What Do We Want To Protect? What Should We Protect?
What Do We Want to Protect?
Prioritization usually focuses on places, but it is important to step back and first prioritize the things you want to protect -- the entities, elements, features, conservation targets, or values. Determining, and then prioritizing, what you want to protect should follow from the mission of your organization and its corresponding goals and objectives. Depending on these organizational goals, the following are examples of protection targets, which can then be prioritized:
- Species (or specific plant and animal populations)
- Natural communities and ecosystems (e.g., representative examples thereof)
- Unusual and interesting geological or geothermal features
- Space for recreation and leisure activities
- Green spaces: undeveloped patches or lots in urban areas that help people connect with nature
- Scenic landscapes and viewsheds
- Ecosystem services, including provisioning, regulating, cultural, and supporting services
- Wetlands, aquifer recharge areas, and other hydrologic features (which provide ecosystem services)
- Historic and cultural features, including historic buildings and trails, sacred sites, and popular gathering places for people
- Property values
Prioritization, then, is best seen as a multi-stage process, beginning with determining what features or values we wish to protect, then refining that list through prioritization within each class, and finally finding the places where we can protect the highest-priority features – and a wide range of all desirable features – efficiently and cost-effectively.
Where Should We Protect?
High-priority sites for conservation are generally characterized by:
- A high concentration of the highest priority features
- A comprehensive mix of high priority features
- A location, such as a habitat corridor that enhances the value of other sites or the viability of species that require large areas or multiple sites across the landscape to maintain viable populations
- A high ratio of benefits to costs (of acquisition, of restoration, of management)
- Minimal conflict with other land uses and relatively little political controversy
Conservation planners now typically make use of computerized site-selection algorithms, which, coupled with GIS, are able to select a network of sites that will meet conservation goals in a highly efficient and cost-effective manner. The basis principles underlying the use of these algorithms -- and of systematic conservation planning in general -- include the following:
- Explicit, quantitative goals
- An assessment of how well goals are met in existing reserves (i.e., a gap analysis)
- Efficiency and cost-effectiveness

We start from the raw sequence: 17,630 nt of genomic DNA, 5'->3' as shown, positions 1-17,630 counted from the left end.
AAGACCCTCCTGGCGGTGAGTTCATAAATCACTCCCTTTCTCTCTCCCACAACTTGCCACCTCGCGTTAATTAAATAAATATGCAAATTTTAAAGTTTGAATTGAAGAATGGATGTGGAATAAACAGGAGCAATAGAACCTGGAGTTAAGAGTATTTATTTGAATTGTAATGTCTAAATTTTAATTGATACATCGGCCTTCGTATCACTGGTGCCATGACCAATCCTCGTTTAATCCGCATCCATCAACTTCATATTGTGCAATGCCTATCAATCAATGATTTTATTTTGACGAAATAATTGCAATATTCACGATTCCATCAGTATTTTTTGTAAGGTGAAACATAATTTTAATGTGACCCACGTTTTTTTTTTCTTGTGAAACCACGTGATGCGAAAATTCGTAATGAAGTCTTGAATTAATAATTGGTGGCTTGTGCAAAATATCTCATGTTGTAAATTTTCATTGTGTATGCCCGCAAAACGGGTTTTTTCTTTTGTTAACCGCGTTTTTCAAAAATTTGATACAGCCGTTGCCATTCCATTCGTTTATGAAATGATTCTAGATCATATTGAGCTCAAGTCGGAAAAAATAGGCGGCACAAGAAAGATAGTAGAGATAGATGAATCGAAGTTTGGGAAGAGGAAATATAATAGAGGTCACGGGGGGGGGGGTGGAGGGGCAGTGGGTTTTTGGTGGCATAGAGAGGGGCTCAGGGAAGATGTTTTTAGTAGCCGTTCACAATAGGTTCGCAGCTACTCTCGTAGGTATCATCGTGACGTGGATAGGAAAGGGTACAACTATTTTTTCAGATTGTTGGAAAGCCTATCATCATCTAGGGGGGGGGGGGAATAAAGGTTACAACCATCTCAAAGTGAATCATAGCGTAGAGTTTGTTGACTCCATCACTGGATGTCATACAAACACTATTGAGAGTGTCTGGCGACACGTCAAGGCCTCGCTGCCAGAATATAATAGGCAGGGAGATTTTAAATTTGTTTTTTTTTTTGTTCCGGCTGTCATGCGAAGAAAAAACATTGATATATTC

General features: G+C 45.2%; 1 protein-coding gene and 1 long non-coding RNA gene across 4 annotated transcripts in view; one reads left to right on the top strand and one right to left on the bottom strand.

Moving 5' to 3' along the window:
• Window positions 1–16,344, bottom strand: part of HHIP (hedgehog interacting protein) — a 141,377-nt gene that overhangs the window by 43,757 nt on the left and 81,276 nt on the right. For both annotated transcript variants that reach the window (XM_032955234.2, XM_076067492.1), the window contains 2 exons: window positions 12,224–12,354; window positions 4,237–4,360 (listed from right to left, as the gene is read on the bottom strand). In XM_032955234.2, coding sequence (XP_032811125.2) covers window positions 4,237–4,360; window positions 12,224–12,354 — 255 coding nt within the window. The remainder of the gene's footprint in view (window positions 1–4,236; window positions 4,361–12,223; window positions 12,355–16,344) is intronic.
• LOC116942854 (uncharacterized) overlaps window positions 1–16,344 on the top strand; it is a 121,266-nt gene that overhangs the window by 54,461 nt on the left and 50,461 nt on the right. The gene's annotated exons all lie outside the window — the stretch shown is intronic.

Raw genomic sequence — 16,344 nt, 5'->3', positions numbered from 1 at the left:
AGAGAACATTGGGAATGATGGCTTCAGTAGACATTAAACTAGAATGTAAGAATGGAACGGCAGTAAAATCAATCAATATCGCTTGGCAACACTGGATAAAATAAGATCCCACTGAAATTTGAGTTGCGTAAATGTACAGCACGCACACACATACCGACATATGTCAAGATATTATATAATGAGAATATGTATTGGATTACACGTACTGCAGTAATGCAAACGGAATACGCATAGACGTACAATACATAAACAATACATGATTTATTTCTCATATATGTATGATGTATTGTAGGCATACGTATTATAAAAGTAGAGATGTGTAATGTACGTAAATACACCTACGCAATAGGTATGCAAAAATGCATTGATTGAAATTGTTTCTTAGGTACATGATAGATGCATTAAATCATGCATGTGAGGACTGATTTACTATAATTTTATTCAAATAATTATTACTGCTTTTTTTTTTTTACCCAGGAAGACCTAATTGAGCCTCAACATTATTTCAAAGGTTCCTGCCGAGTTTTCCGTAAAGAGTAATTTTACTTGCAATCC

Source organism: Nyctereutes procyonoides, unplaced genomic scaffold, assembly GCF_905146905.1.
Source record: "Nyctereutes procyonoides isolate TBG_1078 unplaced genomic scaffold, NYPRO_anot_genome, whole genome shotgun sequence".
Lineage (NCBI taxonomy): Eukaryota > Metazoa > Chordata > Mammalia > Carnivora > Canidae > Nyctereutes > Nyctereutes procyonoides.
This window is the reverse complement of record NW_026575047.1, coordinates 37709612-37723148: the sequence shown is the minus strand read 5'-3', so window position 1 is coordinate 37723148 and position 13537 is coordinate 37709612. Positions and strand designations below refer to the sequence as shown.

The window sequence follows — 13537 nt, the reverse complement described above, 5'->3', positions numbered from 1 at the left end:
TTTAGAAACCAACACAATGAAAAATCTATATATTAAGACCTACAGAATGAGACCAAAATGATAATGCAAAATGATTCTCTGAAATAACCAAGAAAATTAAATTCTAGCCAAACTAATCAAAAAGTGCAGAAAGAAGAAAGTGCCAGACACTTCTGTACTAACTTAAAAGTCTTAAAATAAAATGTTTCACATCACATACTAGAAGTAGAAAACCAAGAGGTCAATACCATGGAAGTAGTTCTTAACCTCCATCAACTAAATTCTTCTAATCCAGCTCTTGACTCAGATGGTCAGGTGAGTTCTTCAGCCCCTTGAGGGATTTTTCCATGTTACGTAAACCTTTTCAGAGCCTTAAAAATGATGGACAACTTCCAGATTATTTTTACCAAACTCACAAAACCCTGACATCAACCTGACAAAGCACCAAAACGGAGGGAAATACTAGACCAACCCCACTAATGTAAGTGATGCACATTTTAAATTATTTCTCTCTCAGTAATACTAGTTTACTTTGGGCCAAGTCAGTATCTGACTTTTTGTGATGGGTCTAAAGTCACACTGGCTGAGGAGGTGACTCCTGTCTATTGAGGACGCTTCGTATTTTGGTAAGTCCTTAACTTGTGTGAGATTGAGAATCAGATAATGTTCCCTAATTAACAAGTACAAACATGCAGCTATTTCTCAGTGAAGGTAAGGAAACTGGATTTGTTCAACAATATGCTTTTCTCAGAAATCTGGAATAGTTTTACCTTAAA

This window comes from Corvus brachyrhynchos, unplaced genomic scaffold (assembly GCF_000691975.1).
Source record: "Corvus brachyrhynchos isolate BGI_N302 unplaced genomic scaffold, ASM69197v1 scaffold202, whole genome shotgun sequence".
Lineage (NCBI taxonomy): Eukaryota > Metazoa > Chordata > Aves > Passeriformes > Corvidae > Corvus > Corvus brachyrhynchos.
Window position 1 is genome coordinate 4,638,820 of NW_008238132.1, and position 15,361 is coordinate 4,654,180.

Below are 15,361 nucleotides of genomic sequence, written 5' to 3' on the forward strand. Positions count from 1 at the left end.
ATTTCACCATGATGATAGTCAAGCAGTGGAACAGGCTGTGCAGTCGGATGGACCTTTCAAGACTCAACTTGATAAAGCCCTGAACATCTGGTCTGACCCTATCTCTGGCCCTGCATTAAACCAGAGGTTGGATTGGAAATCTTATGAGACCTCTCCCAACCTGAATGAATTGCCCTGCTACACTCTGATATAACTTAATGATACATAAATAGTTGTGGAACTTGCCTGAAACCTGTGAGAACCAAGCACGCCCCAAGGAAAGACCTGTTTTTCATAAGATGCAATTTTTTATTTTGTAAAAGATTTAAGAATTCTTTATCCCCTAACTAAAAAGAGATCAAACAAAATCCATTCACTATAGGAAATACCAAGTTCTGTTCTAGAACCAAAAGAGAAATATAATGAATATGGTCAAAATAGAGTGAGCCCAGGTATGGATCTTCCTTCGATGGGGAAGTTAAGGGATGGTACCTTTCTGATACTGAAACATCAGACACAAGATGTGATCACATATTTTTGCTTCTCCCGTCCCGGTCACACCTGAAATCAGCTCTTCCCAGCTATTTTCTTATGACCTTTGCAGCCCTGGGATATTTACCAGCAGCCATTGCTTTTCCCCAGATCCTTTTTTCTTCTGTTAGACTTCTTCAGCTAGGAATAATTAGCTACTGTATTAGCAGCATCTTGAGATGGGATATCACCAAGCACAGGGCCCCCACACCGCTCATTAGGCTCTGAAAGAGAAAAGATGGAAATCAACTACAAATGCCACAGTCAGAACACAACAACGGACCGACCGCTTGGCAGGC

- Complementarity – where sites are chosen to complement existing protected areas and other selected sites, rather than duplicating them
- Flexibility – analyzing and presenting various ways to achieve stated goals
- Concern with irreplaceability – the extent to which a site is needed to achieve goals (or contributes to goals)
- Concern not only with representation within reserves, but also persistence – the viability of species and integrity of ecosystems over the long term (i.e., this often requires redundancy in the representation of features, which must be balanced against complementarity), and
- Recognizing the importance of intelligent scheduling – that is, minimizing losses while the reserve network takes shape, since it is usually impossible to protect all areas recognized as important at once.
Scientists have published hundreds of papers applying the principles stated above and making use of sophisticated site-selection algorithms. But how well are these studies being translated into practice? Andrew Knight and coauthors (2008) question the ability of systematic conservation planning, as currently practiced, to provide pragmatic solutions to conservation problems. Indeed, they found that two-thirds of the conservation plans published in the peer-reviewed scientific literature were never implemented. Implementation will require much collaboration between researchers and practitioners, and much greater awareness of the social dimensions of conservation.
In short, conservation planning and prioritization must become more interdisciplinary and participatory. The Malpai Borderlands Group provides one notable example of participatory planning. This grassroots, landowner-driven organization is attempting to implement ecosystem management on nearly one million acres of open space in southeastern Arizona and southwestern New Mexico.
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